For example, in one mission in the Sharn Syndicate chain, I had the optional objective to keep a brother of the barkeep alive. I did my very best, losing him only on the last part of the fight. Because this happened, I not only missed out on a bit of XP, but the ending of the quest changed. The remaining brother mourned his fallen sibling, and the DM narrated the death to me in detail. I genuinely felt bad that I wasn’t able to save him — although there’s always a repeat run, I guess.

In another mission, stealth was of the essence, and I had the option to bash down doors and go in crossbows blazing or find a hidden switch to access the room. The search for the switch took time, but it gave me the element of surprise and the satisfaction of doing things the harder way for better rewards.

Perhaps the most interesting optional objective I saw lately was when I was being taken on a tour through a bank vault. There were deposit boxes all over the place, and right as I was going to break them open to see what’s what, I saw the mission tracker tell me that I could get extra XP if I elected not to succumb to that most basic reflex of RPG adventurers and leave the containers alone.

That was agonizing. I really, really wanted to break them open then, all the more so that I was being told — or at least advised — not to. I resisted the temptation and got the objective, although now it bothers me thinking of what some of those containers might have offered if I had gone on a smash-and-grab spree all the same.

I really do applaud this approach to mission execution. The scripting and optional objectives of DDO quests make the story feel more immediate and the choices more real. Wouldn’t mind seeing that in other MMOs, to be honest.

Probably my proudest moment from this past week was beating “Proof is in the Poison,” which turned out to be an extreme challenge dungeon (DDO’s words). Very long, very twisty-turny, and very difficult. Must’ve killed around 200 mobs as I was skipping over acid, desperately trying to heal myself, and searching for keys in this place. But hey, I conquered it, and when I did I felt that rush of accomplishment and pride.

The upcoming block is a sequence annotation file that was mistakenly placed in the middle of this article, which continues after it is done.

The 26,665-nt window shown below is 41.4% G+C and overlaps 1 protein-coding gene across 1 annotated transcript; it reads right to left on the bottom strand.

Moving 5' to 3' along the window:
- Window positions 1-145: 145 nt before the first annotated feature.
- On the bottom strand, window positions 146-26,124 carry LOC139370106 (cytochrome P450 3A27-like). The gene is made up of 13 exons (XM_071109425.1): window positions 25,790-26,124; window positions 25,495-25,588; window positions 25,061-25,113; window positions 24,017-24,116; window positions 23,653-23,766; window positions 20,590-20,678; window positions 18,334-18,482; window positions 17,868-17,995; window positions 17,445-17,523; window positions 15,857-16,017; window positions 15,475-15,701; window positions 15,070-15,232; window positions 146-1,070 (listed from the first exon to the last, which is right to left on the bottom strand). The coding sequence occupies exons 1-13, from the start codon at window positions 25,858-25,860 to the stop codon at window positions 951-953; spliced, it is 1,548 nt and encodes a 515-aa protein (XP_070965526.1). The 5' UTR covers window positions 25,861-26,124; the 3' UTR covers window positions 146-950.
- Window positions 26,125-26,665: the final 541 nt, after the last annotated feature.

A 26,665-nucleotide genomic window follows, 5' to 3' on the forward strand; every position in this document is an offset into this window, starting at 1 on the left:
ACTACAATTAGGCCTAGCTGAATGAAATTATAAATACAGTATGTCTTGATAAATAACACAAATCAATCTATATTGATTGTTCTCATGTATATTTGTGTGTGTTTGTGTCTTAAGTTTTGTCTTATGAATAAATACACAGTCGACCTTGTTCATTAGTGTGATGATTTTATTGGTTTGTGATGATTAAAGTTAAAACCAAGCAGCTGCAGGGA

Makeup: My MMO kryptonite

The other day, a slightly ridiculous tweet from Black Desert Online prompted the staff at Massively OP into a frenzy of discussion over makeup and why there is just no way that the picture on the right there is a girl without makeup.

But as we discussed this around the office, I confessed that makeup is, to some extent, my MMO kryptonite. As a player who almost exclusively picks a female character, I’m often stymied when I come to the makeup screen. It’s equally bad in games like The Sims 4.

I just don’t know what to do, I really don’t. Eye shadow, mascara, blush, lip gloss, lipstick, foundation, concealer, eyebrow highlighting, cheek implants… I am absolutely clueless when it comes to picking any of these. I know that if I start messing around with them, then chances are I’ll end up with a raccoon-faced emo raver despite any intentions to the contrary. My best bet is usually to select “Thanks but no thanks” to every makeup option and move on.

This is most likely because I’ve never had a proper education regarding makeup in real life. My need for such information has been minimal, aside from getting the stuff caked on my face for a few high school plays. I’m always in a kind of awe at all of the techniques I see women use to “put their face on,” as they call it. It’s like they’re painting a self-portrait without any hesitation, whereas I keep thinking that if I ever ended up in a 1980s-style body swap movie with the opposite gender, I would probably end up looking like Pennywise or a coal miner if I tried anything.

It’s only a very little bit frustrating when my lack of knowledge hits the MMO character creation page. I generally like sassy and fun-looking characters, and I feel like I’m slightly missing out on making my toons all that they could be. Fortunately, it’s not like your default female face looks like a bedraggled woman who just got out of bed after cramming a pillow against her face for eight hours. MMOs are pretty generous when it comes to making you look good despite your ignorance.

Maybe there’s a market for makeup experts to come in and explain all of this to clueless players. Probably a very, very limited market, but still.